Internationally Acclaimed Canadian Writer, Gallant, Dies At 91

This article was last updated on April 16, 2022

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Several sources have confirmed that an internationally acclaimed Canadian short story writer, Mavis Gallant, has passed away at the age of 91 while she was living in Paris. It is reported that her funeral will take place on Saturday. Canadian-born Gallant began formally publishing her stories in the New Yorker in the 1950s, and soon formed a career as a journalist in Montreal. However, she later moved to Paris in order to pursue fiction writing instead.

During an interview with Paris Review, Gallant stated that “I wanted to live in Paris and write nothing but fiction and be perfectly free. I had decided all this had to be settled by the time I was thirty, and so I gave up my job and moved to Paris at twenty-eight. I just held my breath and jumped. I didn’t even look to see if there was water in the pool.” Meanwhile, Gallant did not acquire much fame in Canada until her stories were published there by McClelland and Stewart in the late 1970s. Thereafter, she went on to achieve a number of awards in Canada including the Governor-General’s Award and the Order of Canada.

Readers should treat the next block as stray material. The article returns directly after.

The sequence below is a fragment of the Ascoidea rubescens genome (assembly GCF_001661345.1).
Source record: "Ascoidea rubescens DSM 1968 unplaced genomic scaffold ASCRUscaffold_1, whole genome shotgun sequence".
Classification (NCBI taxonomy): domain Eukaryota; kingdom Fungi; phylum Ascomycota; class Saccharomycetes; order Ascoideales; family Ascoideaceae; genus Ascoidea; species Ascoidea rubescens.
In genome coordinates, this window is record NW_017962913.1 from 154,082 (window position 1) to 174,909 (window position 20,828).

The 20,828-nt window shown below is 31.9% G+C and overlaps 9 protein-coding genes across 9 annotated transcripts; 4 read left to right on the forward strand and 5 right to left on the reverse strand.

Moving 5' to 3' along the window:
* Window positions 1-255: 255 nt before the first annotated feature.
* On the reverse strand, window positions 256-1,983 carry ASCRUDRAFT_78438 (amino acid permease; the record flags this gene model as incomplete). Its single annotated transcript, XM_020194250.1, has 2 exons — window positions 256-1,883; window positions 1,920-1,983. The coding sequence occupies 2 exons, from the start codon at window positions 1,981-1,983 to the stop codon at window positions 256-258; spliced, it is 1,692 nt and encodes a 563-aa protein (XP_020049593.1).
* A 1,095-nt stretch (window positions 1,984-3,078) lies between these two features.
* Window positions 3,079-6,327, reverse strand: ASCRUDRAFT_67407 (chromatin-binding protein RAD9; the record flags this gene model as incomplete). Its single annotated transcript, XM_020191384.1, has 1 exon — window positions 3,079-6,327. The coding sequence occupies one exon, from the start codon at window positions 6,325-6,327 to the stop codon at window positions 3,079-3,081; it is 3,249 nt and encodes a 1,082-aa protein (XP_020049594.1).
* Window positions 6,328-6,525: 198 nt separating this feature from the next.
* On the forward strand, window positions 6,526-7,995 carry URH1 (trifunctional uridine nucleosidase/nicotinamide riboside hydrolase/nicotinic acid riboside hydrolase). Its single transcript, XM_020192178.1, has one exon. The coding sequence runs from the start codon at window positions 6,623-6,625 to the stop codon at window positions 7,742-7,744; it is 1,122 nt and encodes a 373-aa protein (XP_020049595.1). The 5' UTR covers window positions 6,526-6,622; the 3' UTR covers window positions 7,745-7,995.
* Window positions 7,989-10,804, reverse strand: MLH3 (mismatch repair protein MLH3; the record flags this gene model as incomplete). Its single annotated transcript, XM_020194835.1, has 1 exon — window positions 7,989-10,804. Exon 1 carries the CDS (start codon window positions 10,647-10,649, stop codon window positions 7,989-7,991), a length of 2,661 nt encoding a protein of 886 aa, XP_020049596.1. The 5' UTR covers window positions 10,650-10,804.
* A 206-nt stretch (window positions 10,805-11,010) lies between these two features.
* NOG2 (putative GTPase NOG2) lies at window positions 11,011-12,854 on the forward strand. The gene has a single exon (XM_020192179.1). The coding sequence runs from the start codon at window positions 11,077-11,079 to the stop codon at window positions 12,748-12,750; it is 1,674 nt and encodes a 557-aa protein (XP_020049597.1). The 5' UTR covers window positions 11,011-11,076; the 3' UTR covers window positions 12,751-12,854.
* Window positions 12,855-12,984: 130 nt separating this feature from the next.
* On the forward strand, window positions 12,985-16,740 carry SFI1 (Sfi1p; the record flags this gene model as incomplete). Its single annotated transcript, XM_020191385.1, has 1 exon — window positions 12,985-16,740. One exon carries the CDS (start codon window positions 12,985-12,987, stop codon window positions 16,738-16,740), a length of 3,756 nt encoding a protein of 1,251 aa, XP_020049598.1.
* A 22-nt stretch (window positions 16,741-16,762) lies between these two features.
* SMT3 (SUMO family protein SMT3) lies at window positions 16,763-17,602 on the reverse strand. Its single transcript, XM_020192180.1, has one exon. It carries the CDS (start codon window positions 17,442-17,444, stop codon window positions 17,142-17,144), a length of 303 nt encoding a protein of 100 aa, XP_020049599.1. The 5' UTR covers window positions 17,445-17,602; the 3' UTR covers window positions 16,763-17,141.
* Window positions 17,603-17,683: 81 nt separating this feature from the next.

Gallant experienced an unsettled childhood since her father passed away when she was 10 and she had to move frequently with her mother and stepfather, experiences of which are reflected in her work. Knopf has announced to publish her journals later this year, an excerpt of which can be read in the New Yorker.

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